Boley allowed a broad smile when talking about the Giants’ hopes of making Alex Smith, the Niners’ much-maligned quarterback, beat them. Smith is having a career season so far, but he’s also not asked to do too much. So, while not trying to sound disrespectful, Boley wryly grinned when discussing how important it is to make Smith carry the load: “They want to run [so] we have to play a strong, smart game and stop the run … we want to put the game in [Smith’s] hands.”
» Kiwanuka was excited to talk about the prospects of making the 49ers one-dimensional on offense, hopefully forcing the Smith of old to carry the load. Kiwanuka said first thing’s first though, as Big Blue must stop the run to make that happen: “I enjoy standing up now, but I want to put us in a position where we have to rush the passer and get sacks [because] that’s the fun part. But you have to earn the right to rush the passer, meaning you have to stop the run first. I’m the run-stopping linebacker, which means first I must stop the run and then I get to have some fun.”
» Jacobs said if he gets the start Sunday he won’t turn this into a personal battle to see if he can out-rush Gore. Jacobs said he’s going to stay within himself and put the team first: “We just need to win the game. I need to do enough to help our team win the game. I’m not trying to compete against Frank Gore. He’s a great back. Not taking anything away from myself, but I’m just trying to do whatever my team needs.”
Jacobs went on to say that although the running game has disappointed recently, Big Blue can’t get away from it too much: “We haven’t done what has needed to be all year long and we need to do better in the run game. Right now they’re hanging in there [against the run]. They’re a linebacker defense [3-4 front] and a really good defensive front, but anything is possible.”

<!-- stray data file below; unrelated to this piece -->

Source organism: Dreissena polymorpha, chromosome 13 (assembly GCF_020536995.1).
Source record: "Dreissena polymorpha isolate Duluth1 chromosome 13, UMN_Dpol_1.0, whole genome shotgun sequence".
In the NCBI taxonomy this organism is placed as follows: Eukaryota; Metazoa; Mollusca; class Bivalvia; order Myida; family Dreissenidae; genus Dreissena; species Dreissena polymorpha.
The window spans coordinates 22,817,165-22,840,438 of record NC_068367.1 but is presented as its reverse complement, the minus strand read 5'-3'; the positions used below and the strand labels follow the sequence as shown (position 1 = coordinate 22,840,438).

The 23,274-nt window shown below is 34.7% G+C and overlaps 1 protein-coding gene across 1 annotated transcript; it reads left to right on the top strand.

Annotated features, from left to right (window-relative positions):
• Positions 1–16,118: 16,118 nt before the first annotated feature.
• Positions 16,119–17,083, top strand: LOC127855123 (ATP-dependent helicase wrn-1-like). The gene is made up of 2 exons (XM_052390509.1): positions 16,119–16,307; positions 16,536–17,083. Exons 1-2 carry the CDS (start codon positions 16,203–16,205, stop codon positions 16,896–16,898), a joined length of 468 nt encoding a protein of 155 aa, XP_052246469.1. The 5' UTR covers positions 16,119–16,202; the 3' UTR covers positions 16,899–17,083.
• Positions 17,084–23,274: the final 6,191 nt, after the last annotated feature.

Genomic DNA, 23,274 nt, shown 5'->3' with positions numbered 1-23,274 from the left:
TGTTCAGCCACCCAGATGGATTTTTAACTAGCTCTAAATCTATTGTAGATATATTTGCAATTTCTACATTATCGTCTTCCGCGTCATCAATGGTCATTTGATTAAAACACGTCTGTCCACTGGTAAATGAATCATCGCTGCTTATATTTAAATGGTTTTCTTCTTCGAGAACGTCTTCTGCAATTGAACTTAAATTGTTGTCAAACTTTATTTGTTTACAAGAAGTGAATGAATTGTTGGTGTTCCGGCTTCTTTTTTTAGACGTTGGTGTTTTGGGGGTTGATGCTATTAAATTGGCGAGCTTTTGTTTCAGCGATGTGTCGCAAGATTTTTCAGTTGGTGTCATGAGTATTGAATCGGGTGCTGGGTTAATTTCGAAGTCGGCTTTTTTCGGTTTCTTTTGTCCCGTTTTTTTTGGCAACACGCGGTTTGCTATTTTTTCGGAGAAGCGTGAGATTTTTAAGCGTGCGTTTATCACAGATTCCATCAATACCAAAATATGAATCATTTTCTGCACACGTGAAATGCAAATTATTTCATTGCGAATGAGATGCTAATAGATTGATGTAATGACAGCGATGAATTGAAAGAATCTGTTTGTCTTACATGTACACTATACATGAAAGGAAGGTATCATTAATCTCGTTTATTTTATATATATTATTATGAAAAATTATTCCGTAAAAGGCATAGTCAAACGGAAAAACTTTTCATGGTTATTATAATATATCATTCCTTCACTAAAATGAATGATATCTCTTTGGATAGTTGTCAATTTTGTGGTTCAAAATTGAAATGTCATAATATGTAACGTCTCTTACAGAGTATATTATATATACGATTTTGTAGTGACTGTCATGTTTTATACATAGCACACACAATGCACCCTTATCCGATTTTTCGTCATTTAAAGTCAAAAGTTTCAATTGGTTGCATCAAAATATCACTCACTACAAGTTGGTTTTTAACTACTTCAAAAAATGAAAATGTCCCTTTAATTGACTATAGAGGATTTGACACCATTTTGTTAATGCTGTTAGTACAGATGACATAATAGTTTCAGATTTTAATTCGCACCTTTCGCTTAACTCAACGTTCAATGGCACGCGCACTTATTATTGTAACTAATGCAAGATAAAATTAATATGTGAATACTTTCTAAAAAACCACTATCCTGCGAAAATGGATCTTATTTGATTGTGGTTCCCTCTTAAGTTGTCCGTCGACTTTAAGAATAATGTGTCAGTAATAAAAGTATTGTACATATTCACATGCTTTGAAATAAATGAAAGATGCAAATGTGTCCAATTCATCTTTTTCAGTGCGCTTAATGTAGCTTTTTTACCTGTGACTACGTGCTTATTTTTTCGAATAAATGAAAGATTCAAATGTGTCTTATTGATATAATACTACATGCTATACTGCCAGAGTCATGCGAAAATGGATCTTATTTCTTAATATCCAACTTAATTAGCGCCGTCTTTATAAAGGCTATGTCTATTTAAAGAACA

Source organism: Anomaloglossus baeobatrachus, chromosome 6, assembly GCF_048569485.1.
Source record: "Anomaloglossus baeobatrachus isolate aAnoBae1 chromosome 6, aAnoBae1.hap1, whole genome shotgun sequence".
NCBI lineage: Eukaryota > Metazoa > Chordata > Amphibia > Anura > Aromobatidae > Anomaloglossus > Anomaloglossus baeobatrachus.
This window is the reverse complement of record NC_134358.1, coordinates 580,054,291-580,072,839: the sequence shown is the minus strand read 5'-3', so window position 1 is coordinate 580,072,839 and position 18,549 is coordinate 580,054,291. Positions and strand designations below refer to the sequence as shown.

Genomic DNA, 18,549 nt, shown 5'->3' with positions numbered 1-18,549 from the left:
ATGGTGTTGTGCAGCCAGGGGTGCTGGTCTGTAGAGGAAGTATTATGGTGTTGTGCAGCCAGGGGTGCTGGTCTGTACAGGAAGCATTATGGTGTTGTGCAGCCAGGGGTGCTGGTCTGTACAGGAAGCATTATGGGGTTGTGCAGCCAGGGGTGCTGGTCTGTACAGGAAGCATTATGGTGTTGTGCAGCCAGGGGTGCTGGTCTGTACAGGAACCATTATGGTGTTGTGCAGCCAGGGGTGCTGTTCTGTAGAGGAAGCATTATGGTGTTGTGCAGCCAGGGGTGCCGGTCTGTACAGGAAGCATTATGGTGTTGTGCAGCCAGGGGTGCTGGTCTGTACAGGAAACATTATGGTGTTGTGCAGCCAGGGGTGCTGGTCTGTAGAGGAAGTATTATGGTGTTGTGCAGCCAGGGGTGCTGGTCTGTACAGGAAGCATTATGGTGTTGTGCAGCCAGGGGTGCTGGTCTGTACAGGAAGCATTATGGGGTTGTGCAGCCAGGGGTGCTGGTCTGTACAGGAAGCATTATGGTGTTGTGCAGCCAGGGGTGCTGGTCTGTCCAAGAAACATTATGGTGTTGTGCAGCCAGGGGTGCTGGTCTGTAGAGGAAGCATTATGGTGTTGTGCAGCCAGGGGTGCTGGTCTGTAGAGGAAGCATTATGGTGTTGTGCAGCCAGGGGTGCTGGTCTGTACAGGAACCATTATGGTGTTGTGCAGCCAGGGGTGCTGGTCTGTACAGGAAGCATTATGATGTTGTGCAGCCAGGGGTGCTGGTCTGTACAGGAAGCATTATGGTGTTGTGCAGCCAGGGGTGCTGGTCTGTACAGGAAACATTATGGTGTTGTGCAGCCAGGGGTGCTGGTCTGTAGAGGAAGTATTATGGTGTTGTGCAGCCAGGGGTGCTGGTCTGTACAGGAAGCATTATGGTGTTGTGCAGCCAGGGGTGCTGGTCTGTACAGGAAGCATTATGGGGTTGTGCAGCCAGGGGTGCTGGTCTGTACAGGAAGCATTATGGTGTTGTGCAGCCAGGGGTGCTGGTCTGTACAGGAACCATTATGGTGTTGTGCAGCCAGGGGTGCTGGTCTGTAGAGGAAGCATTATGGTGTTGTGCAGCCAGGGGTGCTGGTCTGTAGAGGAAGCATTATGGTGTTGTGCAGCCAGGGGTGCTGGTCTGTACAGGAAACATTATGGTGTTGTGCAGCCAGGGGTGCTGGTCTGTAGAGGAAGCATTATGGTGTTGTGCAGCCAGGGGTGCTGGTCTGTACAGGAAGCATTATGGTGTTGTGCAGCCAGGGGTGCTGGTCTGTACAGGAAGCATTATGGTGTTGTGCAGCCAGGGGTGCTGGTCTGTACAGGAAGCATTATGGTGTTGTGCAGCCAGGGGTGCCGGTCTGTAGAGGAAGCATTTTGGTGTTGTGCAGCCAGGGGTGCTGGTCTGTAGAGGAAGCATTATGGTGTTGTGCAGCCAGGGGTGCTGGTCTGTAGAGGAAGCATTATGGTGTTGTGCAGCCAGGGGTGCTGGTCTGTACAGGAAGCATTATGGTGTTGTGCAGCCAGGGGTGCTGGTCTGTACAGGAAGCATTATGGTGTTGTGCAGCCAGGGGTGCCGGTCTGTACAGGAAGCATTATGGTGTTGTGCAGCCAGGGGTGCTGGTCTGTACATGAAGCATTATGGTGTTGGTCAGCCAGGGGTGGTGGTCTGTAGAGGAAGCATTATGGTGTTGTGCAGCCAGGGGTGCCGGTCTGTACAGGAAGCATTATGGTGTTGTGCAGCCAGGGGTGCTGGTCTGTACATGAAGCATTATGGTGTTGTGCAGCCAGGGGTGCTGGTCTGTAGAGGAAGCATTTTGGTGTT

» Count Gore as another player who could care less what outsiders think about their 7-1 mark. He agreed with many of the Giants — particularly Jacobs — who said the team only focuses on themselves, and not trying to please the masses: “[Critics] still don’t give us the props, but we don’t worry about that. We are coming to practice trying to get better everyday and trying to get better every Sunday. As long as we see ourselves getting better going forward, we are fine with that.”
Gore added he’s confident that people are going to have to wait a long time to see his Niners fall on their face: “I think so, but we don’t pay any attention to that,” he said when asked if he thinks people are waiting for the other shoe to drop. “We are trying to get better every day over here, trying to be a family and working hard. We are not worried about anybody outside of our camp.”
He finished by saying he has the utmost respect for the Giants’ run defense and doesn’t see the porous numbers for the defense as an indicator: “I feel whatever they put their minds to, they can do it. They have some great talent down there. Their D-line has talent. I respect them and their team. It is going to be a great game on Sunday. They are playing great ball and we are playing great ball. We should put on a show for everybody.”
Follow Giants beat writer Tony Williams on Twitter @TBone8 for breaking injury updates over the weekend and leading up to the game.